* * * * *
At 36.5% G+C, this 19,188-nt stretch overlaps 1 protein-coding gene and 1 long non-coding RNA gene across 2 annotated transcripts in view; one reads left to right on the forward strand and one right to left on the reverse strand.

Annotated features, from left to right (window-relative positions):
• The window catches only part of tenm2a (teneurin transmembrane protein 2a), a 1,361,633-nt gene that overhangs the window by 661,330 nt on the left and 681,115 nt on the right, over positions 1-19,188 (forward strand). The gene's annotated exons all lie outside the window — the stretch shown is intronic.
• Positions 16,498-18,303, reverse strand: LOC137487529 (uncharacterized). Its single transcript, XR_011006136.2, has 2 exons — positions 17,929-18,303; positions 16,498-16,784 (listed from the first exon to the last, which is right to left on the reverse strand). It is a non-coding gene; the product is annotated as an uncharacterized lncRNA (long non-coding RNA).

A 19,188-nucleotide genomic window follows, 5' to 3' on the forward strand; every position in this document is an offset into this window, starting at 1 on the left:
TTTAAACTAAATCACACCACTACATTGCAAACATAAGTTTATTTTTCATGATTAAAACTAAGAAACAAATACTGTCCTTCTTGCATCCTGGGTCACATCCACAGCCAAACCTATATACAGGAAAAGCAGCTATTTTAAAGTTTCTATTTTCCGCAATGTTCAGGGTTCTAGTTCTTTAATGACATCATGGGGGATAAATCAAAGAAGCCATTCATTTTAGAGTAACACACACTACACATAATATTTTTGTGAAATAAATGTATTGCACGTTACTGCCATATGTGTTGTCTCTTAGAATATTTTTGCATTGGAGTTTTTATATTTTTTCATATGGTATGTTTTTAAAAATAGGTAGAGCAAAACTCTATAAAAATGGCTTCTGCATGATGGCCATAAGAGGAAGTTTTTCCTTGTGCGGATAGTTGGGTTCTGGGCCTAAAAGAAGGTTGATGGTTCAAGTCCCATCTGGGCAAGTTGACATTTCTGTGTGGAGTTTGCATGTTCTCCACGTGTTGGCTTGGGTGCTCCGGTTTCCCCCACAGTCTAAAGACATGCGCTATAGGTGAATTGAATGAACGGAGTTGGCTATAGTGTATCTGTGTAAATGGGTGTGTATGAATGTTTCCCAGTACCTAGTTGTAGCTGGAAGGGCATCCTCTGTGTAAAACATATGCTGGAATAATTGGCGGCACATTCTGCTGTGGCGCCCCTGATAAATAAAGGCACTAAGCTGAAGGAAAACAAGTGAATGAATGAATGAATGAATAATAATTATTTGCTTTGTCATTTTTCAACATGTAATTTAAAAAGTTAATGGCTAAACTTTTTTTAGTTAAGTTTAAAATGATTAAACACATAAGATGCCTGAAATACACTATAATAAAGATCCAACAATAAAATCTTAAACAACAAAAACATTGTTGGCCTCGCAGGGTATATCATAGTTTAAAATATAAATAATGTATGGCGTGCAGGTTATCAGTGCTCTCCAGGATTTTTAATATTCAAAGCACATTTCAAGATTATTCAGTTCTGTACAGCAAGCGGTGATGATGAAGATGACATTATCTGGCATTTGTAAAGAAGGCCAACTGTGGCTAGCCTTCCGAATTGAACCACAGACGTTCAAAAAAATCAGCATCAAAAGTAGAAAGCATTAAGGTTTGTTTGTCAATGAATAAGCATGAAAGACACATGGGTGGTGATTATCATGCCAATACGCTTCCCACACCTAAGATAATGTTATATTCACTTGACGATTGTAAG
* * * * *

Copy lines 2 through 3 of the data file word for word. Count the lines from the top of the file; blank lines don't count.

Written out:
Annotated features, from left to right (window-relative positions):
• The window catches only part of tenm2a (teneurin transmembrane protein 2a), a 1,361,633-nt gene that overhangs the window by 661,330 nt on the left and 681,115 nt on the right, over positions 1-19,188 (forward strand). The gene's annotated exons all lie outside the window — the stretch shown is intronic.